Even so, Wright was shocked to receive a letter from DredgIt’s Texas-based lawyer saying the dredging company was terminating the contract due to COVID-19. 

“They were asking us to release them from the contract, and there is a clause in the contract called a “standby” that says any delays that are no fault of DredgIt require that we pay a $250-an-hour fee. They were trying to say that they would waive the standby fee if we would release them from the contract! But they can’t really use that because COVID-19 is not our fault, either. It goes both ways.” she said.

Wright immediately called an emergency board meeting by phone, which was also attended by the board’s attorney, Wayne Flowers of Lewis, Longman & Walker, P.A. Flowers then sent a letter to DredgIt disputing its claim saying that the executive order to stay-at-home due to Coronavirus by Florida Gov. Ron DeSantis fully exempted open construction projects. “We cited several current dredging projects going on in Northeast Florida that never stopped throughout this whole Coronavirus pandemic,” said Wright.

Fortunately, the Millers Creek board had purchased a performance bond from Suretec Insurance Company at a cost of $12,000 when it signed the contract with DredgIt in September 2019. The bond was meant to ensure DredgIt will perform the work to completion and will pay any subcontractors it had hired to work on the creek.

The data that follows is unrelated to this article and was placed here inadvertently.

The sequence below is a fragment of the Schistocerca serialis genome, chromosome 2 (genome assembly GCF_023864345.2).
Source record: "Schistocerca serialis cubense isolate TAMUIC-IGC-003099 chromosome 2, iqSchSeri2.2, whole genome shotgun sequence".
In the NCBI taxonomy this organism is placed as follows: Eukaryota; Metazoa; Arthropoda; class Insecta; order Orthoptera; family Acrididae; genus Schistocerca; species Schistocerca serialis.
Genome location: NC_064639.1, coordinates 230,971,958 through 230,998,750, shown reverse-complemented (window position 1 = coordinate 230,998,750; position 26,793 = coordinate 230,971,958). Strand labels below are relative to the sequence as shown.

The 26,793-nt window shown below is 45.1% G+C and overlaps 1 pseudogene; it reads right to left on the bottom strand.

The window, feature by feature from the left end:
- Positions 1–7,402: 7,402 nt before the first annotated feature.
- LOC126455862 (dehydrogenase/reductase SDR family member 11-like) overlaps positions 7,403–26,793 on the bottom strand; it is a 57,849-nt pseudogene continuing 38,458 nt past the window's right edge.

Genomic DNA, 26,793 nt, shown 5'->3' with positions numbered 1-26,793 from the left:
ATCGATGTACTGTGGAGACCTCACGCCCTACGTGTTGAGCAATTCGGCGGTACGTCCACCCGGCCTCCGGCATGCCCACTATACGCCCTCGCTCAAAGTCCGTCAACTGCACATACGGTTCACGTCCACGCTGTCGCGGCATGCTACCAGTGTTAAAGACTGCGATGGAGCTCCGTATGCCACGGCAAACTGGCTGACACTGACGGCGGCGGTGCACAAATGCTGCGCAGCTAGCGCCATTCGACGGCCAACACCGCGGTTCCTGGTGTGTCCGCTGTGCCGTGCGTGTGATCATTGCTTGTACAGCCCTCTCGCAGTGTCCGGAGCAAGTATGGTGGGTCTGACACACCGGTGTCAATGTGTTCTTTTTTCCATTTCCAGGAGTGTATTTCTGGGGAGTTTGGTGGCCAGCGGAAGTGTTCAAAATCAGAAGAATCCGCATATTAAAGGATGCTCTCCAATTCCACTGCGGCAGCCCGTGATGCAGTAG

Flowers copied Suretec in his letter to DredgIt to put them on notice that it was considering declaring contractor default under the terms of its performance bond. Suretec’s first step was to serve as mediator during a tele-conference between DredgIt and the board, which was represented by Flowers, Wright, and Bobby Baker, husband to Tamara Grooms Baker, a board member.

“We got nowhere,” said Wright. “We were very kind, and we were offering to give them a time extension. They said ‘no, we want off the project.’ The bottom line is they underbid the project and were trying to use COVID-19 as a force measure by saying it made it difficult to work on the project,” she said.

Commissioned with the task to find out how much it might cost to hire another dredging company to finish the job, Wright contacted the next two original lowest bidders – Dames Point Workboats LLC and Brance Diversified, which is also known as BDI. Dames Point Workboats had originally bid $877,487 and BDI had bid, $1,187,000, to do the original work. Dames Point was not interested and would not be able to get a bond, she said. Meanwhile, Lance Young of BDI was invited meet with the board June 15 at the Mudville Grille to discuss finishing the project. 

DredgIt was also asked what the additional cost would be for them to finish the job, but never came back with a number, said Wright. On May 15, the board finally got a letter from Jacksonville attorney E. Lanny Russell of Smith, Hulsey & Busey with an offer: DredgIt proposed to terminate the contract and drop the standby fees they planned to charge the board but demanded Millers Creek residents pay half of the demobilization fee – $37,500 – to remove their equipment from the site.